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Grassroots Effort to Meet the Basic Needs of Vulnerable During Cold Snap
01/25/2013   Reported By: Jay Field

Temperatures are finally beginning to warm up a bit after the nearly week-long, deep freeze. The cold snap has forced cities and towns across Maine to open up additional space for homeless people, who can't find beds at already-packed shelters. Cash-strapped social service agencies and shelters have also sent out urgent appeals to the public for donations of blankets, winter coats, warm socks, scarves, hats, mittens and long johns.

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Nathan Lawrence is homeless. It's been that way, on and off, for about a year, he said. Lawrence is a thoughful-looking young man. He wears professorial glasses and a neatly-trimmed beard. He said he's been here, at the Bangor Area Homeless Shelter, for about two or three weeks.

"I was breakin' up with my girlfriend. It was her place," Lawrence said. "I had to move out. I had nowhere to go. I don't have family around here anymore and had to come to the shelter."

The shelter, on Main St. near the Penobscot River, has 38 permanent beds and sets up an extra five cots in a TV room in the winter, when the temperatures drop. There are no vacancies here. The average stay is more than a month. Residents are expected to be alcohol and drug free. Lawrence, who said he just quit using synthetic marijuana, arrived here with nothing, right before the temperature plummeted.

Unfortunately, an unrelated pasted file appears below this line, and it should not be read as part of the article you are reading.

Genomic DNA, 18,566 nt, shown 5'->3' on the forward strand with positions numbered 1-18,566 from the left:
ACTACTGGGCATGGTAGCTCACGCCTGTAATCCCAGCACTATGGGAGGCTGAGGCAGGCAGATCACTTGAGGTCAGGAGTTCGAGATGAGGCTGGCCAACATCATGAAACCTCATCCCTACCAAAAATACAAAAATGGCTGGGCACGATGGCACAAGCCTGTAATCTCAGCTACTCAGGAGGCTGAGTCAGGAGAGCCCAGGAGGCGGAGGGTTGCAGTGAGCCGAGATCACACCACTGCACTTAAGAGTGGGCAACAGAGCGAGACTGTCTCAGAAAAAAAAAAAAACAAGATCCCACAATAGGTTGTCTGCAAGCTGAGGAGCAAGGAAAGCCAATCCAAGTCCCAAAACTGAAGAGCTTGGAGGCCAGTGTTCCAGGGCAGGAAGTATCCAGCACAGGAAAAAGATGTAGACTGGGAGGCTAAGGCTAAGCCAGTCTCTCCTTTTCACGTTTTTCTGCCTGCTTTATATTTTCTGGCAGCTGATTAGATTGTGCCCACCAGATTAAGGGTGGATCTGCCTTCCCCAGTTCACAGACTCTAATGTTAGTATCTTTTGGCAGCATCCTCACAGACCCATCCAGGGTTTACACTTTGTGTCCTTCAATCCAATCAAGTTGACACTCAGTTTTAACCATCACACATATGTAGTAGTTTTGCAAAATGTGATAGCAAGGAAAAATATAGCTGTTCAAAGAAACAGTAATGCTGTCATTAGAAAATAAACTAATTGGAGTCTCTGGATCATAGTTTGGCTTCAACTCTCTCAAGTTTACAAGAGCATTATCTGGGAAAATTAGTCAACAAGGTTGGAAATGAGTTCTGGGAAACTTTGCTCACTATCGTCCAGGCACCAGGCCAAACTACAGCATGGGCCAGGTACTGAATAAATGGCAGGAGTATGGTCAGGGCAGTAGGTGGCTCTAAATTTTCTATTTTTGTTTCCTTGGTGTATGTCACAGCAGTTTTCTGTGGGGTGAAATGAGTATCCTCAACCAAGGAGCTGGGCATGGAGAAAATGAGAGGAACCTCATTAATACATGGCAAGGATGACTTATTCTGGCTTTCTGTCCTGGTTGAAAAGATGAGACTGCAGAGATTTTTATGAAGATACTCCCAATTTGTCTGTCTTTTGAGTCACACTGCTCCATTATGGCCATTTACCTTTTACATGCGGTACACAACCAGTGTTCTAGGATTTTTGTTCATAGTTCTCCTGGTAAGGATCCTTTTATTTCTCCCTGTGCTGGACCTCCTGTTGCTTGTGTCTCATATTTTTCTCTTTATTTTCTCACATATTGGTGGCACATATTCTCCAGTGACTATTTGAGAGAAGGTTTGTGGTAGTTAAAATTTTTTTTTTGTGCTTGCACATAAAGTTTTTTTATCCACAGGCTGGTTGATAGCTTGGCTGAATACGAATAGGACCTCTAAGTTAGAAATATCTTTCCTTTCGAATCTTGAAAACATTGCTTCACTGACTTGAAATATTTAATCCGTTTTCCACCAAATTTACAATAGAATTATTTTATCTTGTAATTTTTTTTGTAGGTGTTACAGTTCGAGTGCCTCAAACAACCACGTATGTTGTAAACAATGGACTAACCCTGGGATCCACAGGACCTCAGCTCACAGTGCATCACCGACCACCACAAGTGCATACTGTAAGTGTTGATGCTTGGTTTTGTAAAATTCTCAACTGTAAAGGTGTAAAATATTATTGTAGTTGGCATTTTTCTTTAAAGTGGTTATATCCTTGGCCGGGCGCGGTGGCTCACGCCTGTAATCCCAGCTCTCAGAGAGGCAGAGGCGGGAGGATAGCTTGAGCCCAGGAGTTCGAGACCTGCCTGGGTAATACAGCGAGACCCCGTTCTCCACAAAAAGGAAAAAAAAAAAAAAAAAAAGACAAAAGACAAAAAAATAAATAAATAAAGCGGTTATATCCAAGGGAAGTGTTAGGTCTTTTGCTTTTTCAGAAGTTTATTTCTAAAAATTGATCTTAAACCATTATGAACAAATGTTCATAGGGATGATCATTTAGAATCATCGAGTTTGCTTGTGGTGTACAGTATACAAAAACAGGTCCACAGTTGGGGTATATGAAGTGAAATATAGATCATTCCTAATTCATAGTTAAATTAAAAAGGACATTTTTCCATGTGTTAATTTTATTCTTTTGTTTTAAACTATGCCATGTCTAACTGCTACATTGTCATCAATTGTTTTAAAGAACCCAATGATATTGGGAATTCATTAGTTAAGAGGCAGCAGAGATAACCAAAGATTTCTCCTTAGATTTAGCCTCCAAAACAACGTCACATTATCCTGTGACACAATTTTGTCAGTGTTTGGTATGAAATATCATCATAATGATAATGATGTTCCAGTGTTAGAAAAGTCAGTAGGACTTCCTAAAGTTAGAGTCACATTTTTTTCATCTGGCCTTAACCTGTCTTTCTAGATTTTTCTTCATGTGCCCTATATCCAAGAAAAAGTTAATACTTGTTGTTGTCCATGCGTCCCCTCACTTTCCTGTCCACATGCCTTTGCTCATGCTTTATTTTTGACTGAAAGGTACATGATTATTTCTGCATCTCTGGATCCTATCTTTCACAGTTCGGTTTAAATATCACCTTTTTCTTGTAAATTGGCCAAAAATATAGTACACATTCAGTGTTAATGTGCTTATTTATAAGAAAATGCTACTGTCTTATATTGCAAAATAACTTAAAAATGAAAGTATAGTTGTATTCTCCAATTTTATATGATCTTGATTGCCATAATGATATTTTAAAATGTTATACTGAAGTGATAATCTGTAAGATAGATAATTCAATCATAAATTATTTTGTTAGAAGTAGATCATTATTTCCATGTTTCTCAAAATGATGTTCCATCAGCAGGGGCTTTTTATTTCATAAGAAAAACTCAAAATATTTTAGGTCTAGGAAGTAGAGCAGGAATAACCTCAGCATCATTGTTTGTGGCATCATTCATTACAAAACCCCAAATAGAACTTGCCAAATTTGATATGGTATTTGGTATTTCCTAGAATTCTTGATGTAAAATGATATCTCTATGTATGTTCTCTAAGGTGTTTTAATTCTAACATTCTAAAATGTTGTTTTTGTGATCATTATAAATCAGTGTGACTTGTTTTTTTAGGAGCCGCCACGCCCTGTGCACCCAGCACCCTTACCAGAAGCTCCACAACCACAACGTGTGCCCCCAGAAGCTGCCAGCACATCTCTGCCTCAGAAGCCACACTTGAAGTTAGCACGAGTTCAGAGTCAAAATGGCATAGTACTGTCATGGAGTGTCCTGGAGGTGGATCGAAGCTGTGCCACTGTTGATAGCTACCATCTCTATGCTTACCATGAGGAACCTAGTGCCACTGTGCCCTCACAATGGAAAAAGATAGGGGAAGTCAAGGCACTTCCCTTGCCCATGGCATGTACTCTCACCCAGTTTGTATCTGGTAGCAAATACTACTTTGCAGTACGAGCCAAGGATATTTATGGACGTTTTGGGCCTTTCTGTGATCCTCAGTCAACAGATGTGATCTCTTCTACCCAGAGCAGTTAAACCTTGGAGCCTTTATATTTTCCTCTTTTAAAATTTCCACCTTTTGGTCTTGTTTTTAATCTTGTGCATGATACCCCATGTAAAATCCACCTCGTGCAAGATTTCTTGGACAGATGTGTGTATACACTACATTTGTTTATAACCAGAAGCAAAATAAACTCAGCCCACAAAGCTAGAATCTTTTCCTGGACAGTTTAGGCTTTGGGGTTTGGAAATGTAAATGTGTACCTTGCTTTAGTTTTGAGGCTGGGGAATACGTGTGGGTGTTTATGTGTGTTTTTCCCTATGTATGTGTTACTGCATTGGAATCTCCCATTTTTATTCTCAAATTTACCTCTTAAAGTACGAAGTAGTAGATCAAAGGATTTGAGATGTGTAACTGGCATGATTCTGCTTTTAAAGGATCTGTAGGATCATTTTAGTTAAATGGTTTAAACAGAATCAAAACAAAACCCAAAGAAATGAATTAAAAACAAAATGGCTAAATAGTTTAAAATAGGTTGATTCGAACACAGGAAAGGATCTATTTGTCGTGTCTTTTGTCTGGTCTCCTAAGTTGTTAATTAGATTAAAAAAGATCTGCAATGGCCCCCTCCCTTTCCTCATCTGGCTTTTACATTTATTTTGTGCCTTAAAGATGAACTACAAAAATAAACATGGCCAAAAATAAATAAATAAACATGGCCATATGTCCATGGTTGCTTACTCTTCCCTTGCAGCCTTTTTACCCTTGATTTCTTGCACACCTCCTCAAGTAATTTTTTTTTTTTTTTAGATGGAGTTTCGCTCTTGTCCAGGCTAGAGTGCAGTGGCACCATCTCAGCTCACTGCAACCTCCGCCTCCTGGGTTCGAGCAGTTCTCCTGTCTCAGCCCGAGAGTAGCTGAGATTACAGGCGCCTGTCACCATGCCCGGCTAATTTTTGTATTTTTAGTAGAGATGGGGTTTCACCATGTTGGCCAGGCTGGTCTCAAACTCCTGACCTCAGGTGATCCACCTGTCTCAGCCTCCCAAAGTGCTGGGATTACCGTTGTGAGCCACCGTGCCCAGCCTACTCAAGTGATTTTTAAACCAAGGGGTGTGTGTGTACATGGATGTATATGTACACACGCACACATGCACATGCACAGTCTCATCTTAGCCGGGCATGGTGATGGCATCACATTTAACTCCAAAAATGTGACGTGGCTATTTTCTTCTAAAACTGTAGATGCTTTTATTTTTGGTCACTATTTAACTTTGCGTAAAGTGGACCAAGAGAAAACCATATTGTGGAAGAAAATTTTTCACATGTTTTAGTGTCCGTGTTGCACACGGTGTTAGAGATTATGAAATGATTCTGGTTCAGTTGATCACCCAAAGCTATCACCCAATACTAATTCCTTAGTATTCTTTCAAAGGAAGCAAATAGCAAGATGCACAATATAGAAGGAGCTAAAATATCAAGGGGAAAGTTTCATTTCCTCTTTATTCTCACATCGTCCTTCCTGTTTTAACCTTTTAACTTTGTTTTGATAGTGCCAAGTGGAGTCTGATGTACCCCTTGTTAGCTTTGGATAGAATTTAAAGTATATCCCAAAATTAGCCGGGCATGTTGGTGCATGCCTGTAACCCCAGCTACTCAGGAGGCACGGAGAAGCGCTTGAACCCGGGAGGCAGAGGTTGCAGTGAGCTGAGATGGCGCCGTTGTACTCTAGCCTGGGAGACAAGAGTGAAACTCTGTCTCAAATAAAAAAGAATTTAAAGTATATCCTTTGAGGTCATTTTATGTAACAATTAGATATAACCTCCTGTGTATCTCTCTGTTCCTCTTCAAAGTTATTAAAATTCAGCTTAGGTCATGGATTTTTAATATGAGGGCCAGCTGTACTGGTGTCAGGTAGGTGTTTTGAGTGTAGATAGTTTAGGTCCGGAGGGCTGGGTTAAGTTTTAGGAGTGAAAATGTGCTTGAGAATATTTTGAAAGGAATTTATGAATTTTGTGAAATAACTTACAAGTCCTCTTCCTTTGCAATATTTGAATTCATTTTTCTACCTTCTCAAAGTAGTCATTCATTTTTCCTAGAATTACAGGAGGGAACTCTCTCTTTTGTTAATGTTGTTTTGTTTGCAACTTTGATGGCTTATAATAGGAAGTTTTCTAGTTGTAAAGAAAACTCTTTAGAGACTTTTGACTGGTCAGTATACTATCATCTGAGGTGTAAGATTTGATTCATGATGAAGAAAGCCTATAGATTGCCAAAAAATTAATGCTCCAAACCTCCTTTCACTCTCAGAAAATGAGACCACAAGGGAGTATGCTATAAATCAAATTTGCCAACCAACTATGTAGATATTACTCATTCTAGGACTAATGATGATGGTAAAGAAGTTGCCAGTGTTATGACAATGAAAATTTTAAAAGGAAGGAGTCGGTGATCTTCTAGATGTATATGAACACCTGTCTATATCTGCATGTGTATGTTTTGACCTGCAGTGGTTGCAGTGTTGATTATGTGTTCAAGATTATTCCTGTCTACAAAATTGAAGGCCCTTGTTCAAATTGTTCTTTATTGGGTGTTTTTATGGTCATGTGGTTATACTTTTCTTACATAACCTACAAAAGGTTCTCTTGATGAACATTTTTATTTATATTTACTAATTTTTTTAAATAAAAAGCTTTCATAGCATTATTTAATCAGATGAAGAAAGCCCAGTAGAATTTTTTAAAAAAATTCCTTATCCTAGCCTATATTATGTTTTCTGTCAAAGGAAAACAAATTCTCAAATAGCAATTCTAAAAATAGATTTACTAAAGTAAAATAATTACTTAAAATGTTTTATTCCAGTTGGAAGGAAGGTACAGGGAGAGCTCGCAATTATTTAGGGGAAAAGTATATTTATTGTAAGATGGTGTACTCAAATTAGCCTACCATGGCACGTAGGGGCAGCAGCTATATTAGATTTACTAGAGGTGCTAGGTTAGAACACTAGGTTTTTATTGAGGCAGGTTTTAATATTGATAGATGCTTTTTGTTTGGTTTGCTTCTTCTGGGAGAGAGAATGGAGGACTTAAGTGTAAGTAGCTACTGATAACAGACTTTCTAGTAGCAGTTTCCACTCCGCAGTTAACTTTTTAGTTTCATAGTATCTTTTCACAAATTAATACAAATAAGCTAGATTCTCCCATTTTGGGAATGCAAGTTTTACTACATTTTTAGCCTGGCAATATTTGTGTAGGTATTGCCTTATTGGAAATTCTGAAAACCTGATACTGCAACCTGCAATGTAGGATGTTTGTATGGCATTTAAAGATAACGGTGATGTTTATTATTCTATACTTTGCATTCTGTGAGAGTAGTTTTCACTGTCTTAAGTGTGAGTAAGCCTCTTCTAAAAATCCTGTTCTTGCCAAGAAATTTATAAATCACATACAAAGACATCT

"It's humbling," Lawrence said. "If I wasn't in Bangor, I probably be out in a tent somewhere. Every piece of clothing I have is donated from here. They give me my hat, my scarves, my gloves, heavy coat."

"You get lunch? How was it? Pretty good? Mac and cheese, potato, roast beef, sautéed mushrooms, assorted veggies, pork and turkey," said Dennis Marble, the shelter's executive director.

According to Marble, Hollywood Slots, the casino in Bangor, donated leftovers from their buffet tables. When the arctic freeze hit, Marble said the shelter didn't have enough clothes to outfit all its residents.

"One of our employees who just walked by, Courtney, put a note up on Facebook about our need, currently, for backpacks, belts and outerwear," Marble said. "And within 72 hours, we outfitted everybody and more."

The donations, it turns out, are still coming in.

"I'm lucky that I have a house, and a home and its warm," said Sherry Brown who dropped off donations. "And a lot of people don't."

Baron was among those who dropped off some clothing at the shelter.

Sherry Brown: "And if we don't need the stuff, someone else does."
Jay Field: "So what did you bring in today? I brought boots, coats, hats, warm socks...I think that was it."

The Bangor shelter has gotten so many donations that it's started sending clothes to other agencies in the area. It's a problem officials in Portland wish they had right now.

"Our donations have been down over the past few years and it would be great if the community could help us," said Nicole Clegg, Communications Director for the City of Portland.

She said homelessness in the city is on the rise. In recent days, the demand has been so great that the city has had to turn the waiting room at its social services department into an emergency shelter.

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